The debate is on.
With Rep. Paul Ryan’s release of the House’s Republican American Health Care Act, the debate is on. Republican leadership’s plan in to repeal Obamacare in three phases—despite seven years of campaigning on a promise to repeal the bill lock, stock and barrel—is running into opposition from all sides. Deservedly so.
All the bloviating misses the essential point: the federal government has no business providing health insurance coverage to Americans and certainly no right to force all Americans to buy whatever policy the government deems they ought to have.
"The biggest problem with the AHCA is it leaves in place the concept that it is the responsibility of the federal government to provide health insurance for Americans..." Derek Hunter
If you understand that, you understand the Tea Party uprising. You stand a good chance of understanding the Constitution. Once Republicans have conceded the Democrats’ underlying belief that the government ought to provide health care for everyone (and not even to just citizens) then the rest is just arguing around the fringes.
Take for example Jake Tapper grilling Paul Ryan on his health insurance plan on CNN this past Wednesday. Regarding the individual mandate, Tapper called those people who don’t buy health insurance “free riders.” Tapper thinks that people who don’t pay for government-mandated insurance are somehow getting over on the rest of us.
In fact, however, a free rider is one who gets a benefit without paying for it. If you don’t pay for health insurance, you don’t get health insurance payouts. You pay out of pocket. That’s not being a free rider.
He claimed that “responsible people” who buy health insurance would pay for those who don’t. No, they wouldn’t. The only scenario where that would be true is if everyone were forced to buy health insurance but somehow, some could get away without buying it. The only time that could happen is if the government gave people their health insurance for free. Or at reduced, subsidized rates.
In other words, it is the individual mandate itself that creates free riders.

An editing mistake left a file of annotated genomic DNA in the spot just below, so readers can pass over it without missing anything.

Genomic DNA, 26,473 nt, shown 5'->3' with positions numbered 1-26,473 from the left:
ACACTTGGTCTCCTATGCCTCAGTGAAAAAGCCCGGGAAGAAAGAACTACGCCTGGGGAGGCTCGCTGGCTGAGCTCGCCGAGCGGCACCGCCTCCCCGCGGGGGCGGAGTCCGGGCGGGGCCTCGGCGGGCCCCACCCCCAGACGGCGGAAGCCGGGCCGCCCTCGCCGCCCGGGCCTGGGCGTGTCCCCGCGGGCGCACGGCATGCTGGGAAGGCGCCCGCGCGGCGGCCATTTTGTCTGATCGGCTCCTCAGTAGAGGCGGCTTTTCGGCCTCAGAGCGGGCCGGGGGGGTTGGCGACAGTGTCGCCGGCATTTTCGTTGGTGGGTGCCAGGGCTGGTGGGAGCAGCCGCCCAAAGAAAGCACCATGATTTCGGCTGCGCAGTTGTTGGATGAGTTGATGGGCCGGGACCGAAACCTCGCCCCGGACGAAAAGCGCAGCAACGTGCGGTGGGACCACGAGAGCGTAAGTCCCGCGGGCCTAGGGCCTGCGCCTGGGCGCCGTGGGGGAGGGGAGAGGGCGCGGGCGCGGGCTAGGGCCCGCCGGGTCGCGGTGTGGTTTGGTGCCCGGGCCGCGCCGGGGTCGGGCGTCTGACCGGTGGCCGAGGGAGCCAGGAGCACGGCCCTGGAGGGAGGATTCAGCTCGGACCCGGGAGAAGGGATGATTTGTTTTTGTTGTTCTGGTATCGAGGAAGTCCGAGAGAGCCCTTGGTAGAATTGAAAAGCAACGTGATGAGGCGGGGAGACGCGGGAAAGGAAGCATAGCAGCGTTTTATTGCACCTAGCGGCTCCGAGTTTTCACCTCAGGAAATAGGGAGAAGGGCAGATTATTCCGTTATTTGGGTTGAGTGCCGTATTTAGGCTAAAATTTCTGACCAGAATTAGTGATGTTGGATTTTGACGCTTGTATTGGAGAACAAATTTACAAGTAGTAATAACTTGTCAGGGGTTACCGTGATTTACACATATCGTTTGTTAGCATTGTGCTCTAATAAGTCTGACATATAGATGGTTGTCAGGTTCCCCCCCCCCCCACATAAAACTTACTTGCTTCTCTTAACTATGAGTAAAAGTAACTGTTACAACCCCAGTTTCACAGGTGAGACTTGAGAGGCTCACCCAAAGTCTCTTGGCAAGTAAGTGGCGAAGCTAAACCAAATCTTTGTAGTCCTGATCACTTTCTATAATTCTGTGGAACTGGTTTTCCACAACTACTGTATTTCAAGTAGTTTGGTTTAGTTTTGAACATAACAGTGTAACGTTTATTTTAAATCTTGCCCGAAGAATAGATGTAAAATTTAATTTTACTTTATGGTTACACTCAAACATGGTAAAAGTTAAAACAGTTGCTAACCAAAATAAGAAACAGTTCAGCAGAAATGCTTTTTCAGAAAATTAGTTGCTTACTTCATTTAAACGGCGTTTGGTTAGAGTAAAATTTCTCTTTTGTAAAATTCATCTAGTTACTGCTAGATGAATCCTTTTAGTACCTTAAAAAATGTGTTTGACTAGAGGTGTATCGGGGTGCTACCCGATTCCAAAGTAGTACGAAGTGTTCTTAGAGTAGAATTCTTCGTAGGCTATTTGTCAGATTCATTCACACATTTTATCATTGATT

People who don’t buy health insurance are exercising their natural right to decide for themselves whether they want insurance. Why is that so hard for Democrats to understand?
On the same afternoon, Sen. Tim Kaine was asked on camera about the individual mandate. Not surprisingly, he too felt that people who did not want to buy government-mandated health insurance were irresponsible. He actually said that people shouldn’t be given the choice.
This is the way Democrat socialists think: they know what you “should” do, and if you don’t agree, you should be forced to comply.
In response to Tapper’s prodding, Ryan was so interested in proving how the “risk pools” in his bill was a better plan that he didn’t even challenge Tapper’s assumption directly except to say “it doesn’t work in practice.” No, Speaker Ryan, it doesn’t even work in theory.
Why is that so hard for Republican legislators to understand?
It is clear by now that Democrats do not care about health care. What this debate is proving is that they are more interested in control, regardless of what that governmental control does to health care.
Health care and health insurance are not the same thing.
Note this press release by Sen. Kaine:
“Last night, Senate Republicans moved our country one step closer to health care chaos. I voted against the budget resolution because I believe it’s health care malpractice – as well as economic malpractice – to jumpstart a legislative process that would result in hundreds of thousands of Virginia families being kicked off their insurance coverage…” -Sen. Tim Kaine press release Jan 12 ,2017
Notice that he begins by talking about health care and morphs that into health insurance. When your mom gave you a bandage or an aspirin, that was health care, too. You don’t need to run to the doctor for every little ache and pain. In 2017, you can even type your symptoms into a browser and get some pretty accurate advice.
But when the cost of something like health care approaches zero then demand skyrockets. When you’re not paying out of your own pocket, you don’t care about the cost. You go to the doctor for your band-aids and aspirin. That’s what’s destroying health care, not the number of people buying health insurance.
John Roberts got it wrong in 2012. Tax or not, the federal government doesn’t belong in the health insurance business and they have no right to penalize you for not buying their insurance. Making the penalty for non-compliance zero is just a band-aid. The next time Democrats get into power, they’ll just change the number.
Jonathan Gruber must be laughing out loud right now.